Concordance of hospital ranks and category ratings when using the current technical specification of US Hospital Star Ratings and reasonable alternative specifications

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Citation

Barclay ME, Dixon-Woods M, Lyratzopoulos G. Concordance of Hospital Ranks and Category Ratings Using the Current Technical Specification of US Hospital Star Ratings and Reasonable Alternative Specifications. JAMA Health Forum. 2022;3(5):e221006. doi:10.1001/jamahealthforum.2022.1006

  • 13 May 2022
  • Journal article

Contributors

Why it matters

In the United States (US), a high-profile scheme – CMS Star Ratings – publicly rates the quality of care at individual hospitals. The Centers for Medicare and Medicaid Services (CMS) assigns star ratings to hospitals, where one star corresponds to the worst care and five stars to the best. The scheme is intended to help patient choice, and ratings are used by hospitals when marketing their services.

Despite the widespread use of Star Ratings, concerns have been expressed about the design of the scheme. Those concerns extend to the choice of the measures used to determine the ratings, how ratings are calculated, and whether different types of hospitals can be compared. It may well be that using different methods for deriving the Star Ratings could produce different results – and those methods might be very reasonable alternatives to those currently used.

In this study, we looked at how hospital-level performance on individual measures is judged, and the approach taken to combining measures into an overall summary of quality.

Approach

We examined what the impact would be on hospital rankings if different choices were made in the calculation of star ratings.

Using publicly available data for 3,339 US hospitals from October 2020, we used plausible alternatives to the current methods used for calculating star ratings and re-calculated performance under these specifications. We focused on three technical decisions involved in calculating CMS star ratings: how to standardise each individual quality measure; how to group the individual quality measures; and how to weight different quality domains.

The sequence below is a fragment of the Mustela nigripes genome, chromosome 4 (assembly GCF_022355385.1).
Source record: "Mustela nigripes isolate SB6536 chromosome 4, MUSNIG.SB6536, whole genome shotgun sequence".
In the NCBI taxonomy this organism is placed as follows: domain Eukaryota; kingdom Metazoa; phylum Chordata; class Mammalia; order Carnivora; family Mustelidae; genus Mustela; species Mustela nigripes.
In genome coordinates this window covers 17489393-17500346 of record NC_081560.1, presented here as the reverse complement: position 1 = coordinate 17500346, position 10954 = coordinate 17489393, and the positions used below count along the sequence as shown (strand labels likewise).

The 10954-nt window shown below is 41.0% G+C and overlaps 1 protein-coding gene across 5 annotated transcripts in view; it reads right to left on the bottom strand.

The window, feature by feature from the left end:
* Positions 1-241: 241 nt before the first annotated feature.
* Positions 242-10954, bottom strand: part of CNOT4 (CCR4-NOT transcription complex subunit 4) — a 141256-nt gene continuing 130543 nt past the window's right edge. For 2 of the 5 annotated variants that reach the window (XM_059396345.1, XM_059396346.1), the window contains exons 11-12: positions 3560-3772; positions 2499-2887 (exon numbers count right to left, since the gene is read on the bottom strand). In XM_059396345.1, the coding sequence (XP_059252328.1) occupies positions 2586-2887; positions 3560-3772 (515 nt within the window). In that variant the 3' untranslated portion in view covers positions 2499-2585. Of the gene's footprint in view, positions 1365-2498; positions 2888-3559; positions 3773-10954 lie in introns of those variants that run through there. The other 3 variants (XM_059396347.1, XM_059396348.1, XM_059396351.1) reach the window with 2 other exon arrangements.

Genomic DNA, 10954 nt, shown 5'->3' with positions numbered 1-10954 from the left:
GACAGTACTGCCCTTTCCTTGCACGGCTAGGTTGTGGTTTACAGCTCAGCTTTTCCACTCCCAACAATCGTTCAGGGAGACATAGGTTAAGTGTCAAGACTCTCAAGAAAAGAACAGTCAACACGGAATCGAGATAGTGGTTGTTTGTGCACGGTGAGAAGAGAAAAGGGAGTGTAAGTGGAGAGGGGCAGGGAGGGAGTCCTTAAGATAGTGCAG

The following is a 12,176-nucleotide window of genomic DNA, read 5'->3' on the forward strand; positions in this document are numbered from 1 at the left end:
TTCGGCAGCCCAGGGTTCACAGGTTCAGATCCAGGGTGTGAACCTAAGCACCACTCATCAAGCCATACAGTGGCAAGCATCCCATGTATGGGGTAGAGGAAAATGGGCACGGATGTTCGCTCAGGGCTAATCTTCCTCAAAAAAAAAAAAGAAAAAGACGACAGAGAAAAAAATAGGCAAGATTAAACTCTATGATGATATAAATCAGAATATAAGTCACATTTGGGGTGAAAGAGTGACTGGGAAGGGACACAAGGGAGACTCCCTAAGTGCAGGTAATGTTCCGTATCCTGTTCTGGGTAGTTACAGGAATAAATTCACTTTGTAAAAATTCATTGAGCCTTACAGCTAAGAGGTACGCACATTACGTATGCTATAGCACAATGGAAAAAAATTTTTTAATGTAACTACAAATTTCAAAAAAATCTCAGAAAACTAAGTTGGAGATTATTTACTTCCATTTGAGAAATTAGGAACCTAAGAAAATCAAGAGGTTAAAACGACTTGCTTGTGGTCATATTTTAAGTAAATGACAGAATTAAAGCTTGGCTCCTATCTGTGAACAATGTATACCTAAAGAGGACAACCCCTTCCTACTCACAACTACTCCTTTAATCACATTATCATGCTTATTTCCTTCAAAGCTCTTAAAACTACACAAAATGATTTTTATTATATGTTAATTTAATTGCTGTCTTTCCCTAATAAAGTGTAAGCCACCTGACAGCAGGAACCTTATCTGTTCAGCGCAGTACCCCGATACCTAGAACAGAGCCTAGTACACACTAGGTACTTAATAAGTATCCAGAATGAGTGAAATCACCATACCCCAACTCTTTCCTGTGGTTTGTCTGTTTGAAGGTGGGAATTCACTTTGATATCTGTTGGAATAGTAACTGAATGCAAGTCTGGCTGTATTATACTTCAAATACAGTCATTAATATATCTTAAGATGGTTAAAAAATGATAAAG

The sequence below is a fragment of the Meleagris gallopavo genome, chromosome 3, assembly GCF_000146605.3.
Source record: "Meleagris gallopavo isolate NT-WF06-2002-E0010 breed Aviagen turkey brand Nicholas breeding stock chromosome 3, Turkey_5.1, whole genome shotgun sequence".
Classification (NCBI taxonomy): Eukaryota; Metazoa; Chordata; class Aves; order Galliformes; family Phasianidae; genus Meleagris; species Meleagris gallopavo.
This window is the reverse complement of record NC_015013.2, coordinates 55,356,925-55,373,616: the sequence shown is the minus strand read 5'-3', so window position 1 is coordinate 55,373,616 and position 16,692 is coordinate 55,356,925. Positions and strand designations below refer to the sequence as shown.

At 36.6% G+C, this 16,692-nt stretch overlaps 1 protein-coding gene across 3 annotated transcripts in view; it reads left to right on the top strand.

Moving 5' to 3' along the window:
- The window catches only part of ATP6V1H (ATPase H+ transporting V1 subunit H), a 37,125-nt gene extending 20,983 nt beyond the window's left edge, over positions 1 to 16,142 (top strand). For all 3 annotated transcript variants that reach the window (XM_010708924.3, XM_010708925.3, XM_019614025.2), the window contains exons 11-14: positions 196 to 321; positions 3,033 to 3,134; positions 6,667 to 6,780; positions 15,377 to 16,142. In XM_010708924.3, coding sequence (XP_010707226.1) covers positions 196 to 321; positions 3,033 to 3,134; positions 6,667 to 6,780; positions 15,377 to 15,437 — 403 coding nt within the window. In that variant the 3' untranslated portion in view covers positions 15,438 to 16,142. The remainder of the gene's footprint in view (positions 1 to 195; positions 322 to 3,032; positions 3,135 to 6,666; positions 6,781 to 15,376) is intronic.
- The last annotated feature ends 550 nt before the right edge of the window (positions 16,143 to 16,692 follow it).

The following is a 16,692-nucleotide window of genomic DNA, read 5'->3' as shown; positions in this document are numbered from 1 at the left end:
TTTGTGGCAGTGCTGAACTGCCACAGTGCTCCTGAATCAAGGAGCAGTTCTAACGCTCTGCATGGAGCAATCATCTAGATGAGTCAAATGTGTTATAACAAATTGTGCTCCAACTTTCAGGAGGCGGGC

We looked at the three example changes in detail. We also used a simulation method to look at changes in hospital performance when the three aspects of the technical specification were varied simultaneously. We analysed the proportion of hospitals that received a different star rating under the alternative specification compared to the 2021 CMS specification.

What we found

On average, half (52%) of the hospitals would be assigned a different star rating when using alternatives to the current approach – most of these would move into an adjacent star rating, eg from four stars to five stars, or vice versa. Even minor changes to the methods led to substantial reclassification of performance.

Our study has shown that the CMS star ratings are very sensitive to how performance ratings are calculated. Changes in methods can result in substantial shifts in hospital ratings, particularly between adjacent categories. Many top-ranked hospitals under the 2021 CMS specification could lose their coveted five-star status under reasonable alternative approaches.

This questions the extent to which these ratings – or other similar composite summaries of hospital quality – should be relied on for patient choice or organisational reputation, and highlights the need for transparent justification and explanation of the reasons for choosing particular approaches to calculating ratings.

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